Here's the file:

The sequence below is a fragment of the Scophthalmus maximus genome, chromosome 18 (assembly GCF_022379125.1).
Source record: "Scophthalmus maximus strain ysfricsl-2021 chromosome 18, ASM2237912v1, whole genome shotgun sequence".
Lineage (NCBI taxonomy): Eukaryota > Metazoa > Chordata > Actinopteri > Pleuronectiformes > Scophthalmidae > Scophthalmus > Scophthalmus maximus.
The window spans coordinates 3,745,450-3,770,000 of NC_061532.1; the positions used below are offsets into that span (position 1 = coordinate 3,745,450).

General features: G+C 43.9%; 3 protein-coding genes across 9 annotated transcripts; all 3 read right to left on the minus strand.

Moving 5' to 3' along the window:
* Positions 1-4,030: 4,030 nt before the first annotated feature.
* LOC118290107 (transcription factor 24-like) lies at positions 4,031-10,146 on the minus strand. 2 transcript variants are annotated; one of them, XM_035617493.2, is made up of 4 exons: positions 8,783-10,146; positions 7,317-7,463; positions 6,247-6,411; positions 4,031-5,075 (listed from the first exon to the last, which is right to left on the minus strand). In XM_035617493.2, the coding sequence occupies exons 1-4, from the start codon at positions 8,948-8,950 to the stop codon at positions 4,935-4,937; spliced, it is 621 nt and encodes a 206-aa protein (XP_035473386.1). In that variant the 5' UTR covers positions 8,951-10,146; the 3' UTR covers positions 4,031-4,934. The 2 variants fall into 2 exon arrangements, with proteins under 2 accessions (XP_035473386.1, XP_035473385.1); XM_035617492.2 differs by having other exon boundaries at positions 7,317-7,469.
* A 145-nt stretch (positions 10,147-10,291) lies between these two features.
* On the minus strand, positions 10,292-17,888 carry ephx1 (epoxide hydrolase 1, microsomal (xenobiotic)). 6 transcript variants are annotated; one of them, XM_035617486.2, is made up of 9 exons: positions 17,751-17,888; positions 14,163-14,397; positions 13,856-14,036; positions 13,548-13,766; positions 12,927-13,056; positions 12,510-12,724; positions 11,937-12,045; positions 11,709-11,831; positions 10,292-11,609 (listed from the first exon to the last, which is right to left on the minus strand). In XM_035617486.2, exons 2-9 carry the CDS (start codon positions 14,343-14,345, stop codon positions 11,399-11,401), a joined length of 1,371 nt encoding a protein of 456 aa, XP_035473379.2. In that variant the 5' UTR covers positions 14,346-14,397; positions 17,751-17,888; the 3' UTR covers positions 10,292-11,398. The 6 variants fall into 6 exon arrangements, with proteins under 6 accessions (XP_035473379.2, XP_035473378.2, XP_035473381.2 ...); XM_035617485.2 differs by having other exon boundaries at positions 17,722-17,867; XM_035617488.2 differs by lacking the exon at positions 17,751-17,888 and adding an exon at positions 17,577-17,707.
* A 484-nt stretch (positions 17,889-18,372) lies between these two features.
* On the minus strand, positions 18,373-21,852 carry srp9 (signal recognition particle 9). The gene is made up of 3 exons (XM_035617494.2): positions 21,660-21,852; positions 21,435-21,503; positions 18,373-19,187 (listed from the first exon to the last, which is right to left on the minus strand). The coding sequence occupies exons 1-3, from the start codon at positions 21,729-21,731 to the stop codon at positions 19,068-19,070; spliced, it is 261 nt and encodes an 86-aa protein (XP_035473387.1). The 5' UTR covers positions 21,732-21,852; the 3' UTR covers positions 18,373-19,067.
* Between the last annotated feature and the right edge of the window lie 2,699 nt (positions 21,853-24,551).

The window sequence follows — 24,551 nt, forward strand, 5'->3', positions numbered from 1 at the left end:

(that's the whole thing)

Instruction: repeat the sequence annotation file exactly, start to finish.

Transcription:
The sequence below is a fragment of the Scophthalmus maximus genome, chromosome 18 (assembly GCF_022379125.1).
Source record: "Scophthalmus maximus strain ysfricsl-2021 chromosome 18, ASM2237912v1, whole genome shotgun sequence".
Lineage (NCBI taxonomy): Eukaryota > Metazoa > Chordata > Actinopteri > Pleuronectiformes > Scophthalmidae > Scophthalmus > Scophthalmus maximus.
The window spans coordinates 3,745,450-3,770,000 of NC_061532.1; the positions used below are offsets into that span (position 1 = coordinate 3,745,450).

General features: G+C 43.9%; 3 protein-coding genes across 9 annotated transcripts; all 3 read right to left on the minus strand.

Moving 5' to 3' along the window:
* Positions 1-4,030: 4,030 nt before the first annotated feature.
* LOC118290107 (transcription factor 24-like) lies at positions 4,031-10,146 on the minus strand. 2 transcript variants are annotated; one of them, XM_035617493.2, is made up of 4 exons: positions 8,783-10,146; positions 7,317-7,463; positions 6,247-6,411; positions 4,031-5,075 (listed from the first exon to the last, which is right to left on the minus strand). In XM_035617493.2, the coding sequence occupies exons 1-4, from the start codon at positions 8,948-8,950 to the stop codon at positions 4,935-4,937; spliced, it is 621 nt and encodes a 206-aa protein (XP_035473386.1). In that variant the 5' UTR covers positions 8,951-10,146; the 3' UTR covers positions 4,031-4,934. The 2 variants fall into 2 exon arrangements, with proteins under 2 accessions (XP_035473386.1, XP_035473385.1); XM_035617492.2 differs by having other exon boundaries at positions 7,317-7,469.
* A 145-nt stretch (positions 10,147-10,291) lies between these two features.
* On the minus strand, positions 10,292-17,888 carry ephx1 (epoxide hydrolase 1, microsomal (xenobiotic)). 6 transcript variants are annotated; one of them, XM_035617486.2, is made up of 9 exons: positions 17,751-17,888; positions 14,163-14,397; positions 13,856-14,036; positions 13,548-13,766; positions 12,927-13,056; positions 12,510-12,724; positions 11,937-12,045; positions 11,709-11,831; positions 10,292-11,609 (listed from the first exon to the last, which is right to left on the minus strand). In XM_035617486.2, exons 2-9 carry the CDS (start codon positions 14,343-14,345, stop codon positions 11,399-11,401), a joined length of 1,371 nt encoding a protein of 456 aa, XP_035473379.2. In that variant the 5' UTR covers positions 14,346-14,397; positions 17,751-17,888; the 3' UTR covers positions 10,292-11,398. The 6 variants fall into 6 exon arrangements, with proteins under 6 accessions (XP_035473379.2, XP_035473378.2, XP_035473381.2 ...); XM_035617485.2 differs by having other exon boundaries at positions 17,722-17,867; XM_035617488.2 differs by lacking the exon at positions 17,751-17,888 and adding an exon at positions 17,577-17,707.
* A 484-nt stretch (positions 17,889-18,372) lies between these two features.
* On the minus strand, positions 18,373-21,852 carry srp9 (signal recognition particle 9). The gene is made up of 3 exons (XM_035617494.2): positions 21,660-21,852; positions 21,435-21,503; positions 18,373-19,187 (listed from the first exon to the last, which is right to left on the minus strand). The coding sequence occupies exons 1-3, from the start codon at positions 21,729-21,731 to the stop codon at positions 19,068-19,070; spliced, it is 261 nt and encodes an 86-aa protein (XP_035473387.1). The 5' UTR covers positions 21,732-21,852; the 3' UTR covers positions 18,373-19,067.
* Between the last annotated feature and the right edge of the window lie 2,699 nt (positions 21,853-24,551).

The window sequence follows — 24,551 nt, forward strand, 5'->3', positions numbered from 1 at the left end: